Answer: If and when that happens, then Mr. Larson and staff will be making recommendations to the Town Council. However, RDAs in California are not technically “dead,” just in a state of suspended animation. One of the unknowns is whether the so called “pay-to-play” component of the legislation that is now before the California Supreme Court will remain in place. If so, that would require the Town to pay $2.6M in the first year and $600K in all subsequent years in order to keep its RDA, and the Town just doesn’t have that kind of money in its General Fund (~$4M projected budget shortfall for FY 2012). In all likelihood, even if other RDA’s are allowed to continue, Los Gatos will no longer keep its RDA (the Town Council has until 1 Oct. 2011 to decide).
If time allows:
1. An historical building, The Alpine Chalet, was demolished on the same day the permit was granted.
• Was the Town’s procedure for demolishing a historical building followed?
Answer: We were told that the building was red-tagged by (I believe) the fire marshal. “Red tagging” supersedes all other possibilities meaning that the building is considered a hazard to not only residents, but to surrounding population. Mr. Paulson added that the building had not been officially designated historical for any other reason than being built prior to 1940.
• Why did everything happen so fast?
Answer: Once red tagged, they demolish the property immediately as the city, as owner of the property, could be held liable. He stated they had a fiduciary duty to the citizens to avoid such liability issues.
• Was the public or the historical committee advised?
Answer: Does not know if they were. Red-tagging would “rule” and therefore the buildings would be destroyed.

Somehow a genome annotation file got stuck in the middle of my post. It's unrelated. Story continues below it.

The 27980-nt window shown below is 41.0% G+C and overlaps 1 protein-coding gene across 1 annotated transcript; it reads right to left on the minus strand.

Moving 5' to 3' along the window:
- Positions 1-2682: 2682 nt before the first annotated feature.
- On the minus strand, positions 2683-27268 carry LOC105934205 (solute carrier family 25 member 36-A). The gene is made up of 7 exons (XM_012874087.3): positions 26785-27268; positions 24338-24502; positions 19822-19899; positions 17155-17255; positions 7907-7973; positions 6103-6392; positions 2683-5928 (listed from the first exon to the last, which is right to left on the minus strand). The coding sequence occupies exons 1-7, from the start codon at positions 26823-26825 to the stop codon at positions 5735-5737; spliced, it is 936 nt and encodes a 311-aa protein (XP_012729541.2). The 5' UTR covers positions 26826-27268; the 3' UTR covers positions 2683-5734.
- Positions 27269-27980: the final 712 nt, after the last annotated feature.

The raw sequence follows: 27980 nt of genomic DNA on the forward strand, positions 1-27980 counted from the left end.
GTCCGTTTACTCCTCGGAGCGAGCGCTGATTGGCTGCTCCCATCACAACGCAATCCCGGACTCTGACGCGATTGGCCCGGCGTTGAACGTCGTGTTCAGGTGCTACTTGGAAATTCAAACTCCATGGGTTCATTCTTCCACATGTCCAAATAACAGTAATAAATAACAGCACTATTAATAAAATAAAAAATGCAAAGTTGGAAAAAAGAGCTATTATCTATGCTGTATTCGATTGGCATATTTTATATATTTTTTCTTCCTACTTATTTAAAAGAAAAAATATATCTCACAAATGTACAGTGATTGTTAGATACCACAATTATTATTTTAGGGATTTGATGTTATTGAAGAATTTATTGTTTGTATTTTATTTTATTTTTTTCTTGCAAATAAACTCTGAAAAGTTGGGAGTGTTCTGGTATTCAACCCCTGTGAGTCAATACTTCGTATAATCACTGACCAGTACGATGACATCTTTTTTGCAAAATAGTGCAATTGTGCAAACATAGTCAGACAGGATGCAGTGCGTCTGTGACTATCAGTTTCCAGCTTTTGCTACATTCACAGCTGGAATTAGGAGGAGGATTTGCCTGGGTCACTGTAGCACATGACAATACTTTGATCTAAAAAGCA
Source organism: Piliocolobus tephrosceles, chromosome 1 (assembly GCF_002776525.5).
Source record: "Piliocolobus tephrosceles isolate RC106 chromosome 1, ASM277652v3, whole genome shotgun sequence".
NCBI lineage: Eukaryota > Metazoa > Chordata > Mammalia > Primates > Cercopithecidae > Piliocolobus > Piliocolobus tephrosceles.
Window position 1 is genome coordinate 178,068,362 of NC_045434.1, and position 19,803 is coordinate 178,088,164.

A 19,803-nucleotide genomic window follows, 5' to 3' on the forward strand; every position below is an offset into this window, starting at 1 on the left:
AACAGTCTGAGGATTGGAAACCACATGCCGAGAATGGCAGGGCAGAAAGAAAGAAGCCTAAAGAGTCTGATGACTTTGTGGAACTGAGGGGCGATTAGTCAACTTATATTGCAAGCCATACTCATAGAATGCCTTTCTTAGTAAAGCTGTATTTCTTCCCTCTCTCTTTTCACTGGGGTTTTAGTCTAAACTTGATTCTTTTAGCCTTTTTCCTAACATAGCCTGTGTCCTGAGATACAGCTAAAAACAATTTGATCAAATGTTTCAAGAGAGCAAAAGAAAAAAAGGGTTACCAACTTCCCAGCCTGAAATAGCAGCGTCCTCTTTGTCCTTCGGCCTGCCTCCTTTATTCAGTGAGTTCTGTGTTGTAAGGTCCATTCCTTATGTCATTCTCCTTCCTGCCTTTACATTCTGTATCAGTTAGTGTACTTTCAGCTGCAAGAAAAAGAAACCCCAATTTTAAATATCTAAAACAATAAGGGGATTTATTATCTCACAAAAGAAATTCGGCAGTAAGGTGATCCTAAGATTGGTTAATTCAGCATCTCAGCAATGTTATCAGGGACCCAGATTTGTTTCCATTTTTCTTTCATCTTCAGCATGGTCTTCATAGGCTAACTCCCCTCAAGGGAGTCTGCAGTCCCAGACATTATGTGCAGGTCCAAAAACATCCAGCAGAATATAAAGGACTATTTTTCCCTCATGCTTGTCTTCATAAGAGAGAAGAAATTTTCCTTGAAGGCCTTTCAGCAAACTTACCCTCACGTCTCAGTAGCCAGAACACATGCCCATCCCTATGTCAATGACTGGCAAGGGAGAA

• Was housing procured for the residents who lived there?
Answer: Yes. There were three tenants living at Dittos who the Town was required to relocate to alternative housing and they were provided assistance. No further details were provided by Mr. Larson.
2. At the last meeting with ROEM, they indicated that they are responsible for the development design, construction, and management of the completed project. ROEM stated that the Town was responsible for the road improvements, engineering, appraisals, surveys, and traffic studies. Is this correct?
Answer: In essence that is correct. All further work on the trees, the alley-way, the gathering spot for the hikers, shoring up the hill, etc., would come from the redevelopment funds.
3. Can you tell us how much the Town’s participation (road improvements etc.) beyond the purchase of property would cost? Would these additional expenses be covered by additional Redevelopment funds?
Answer: The cost of these additional expenses had not projected because the development had never gotten to that point in the process. Yes, these additional costs would be paid out of Redevelopment funds. A private developer would have to pay for these improvements.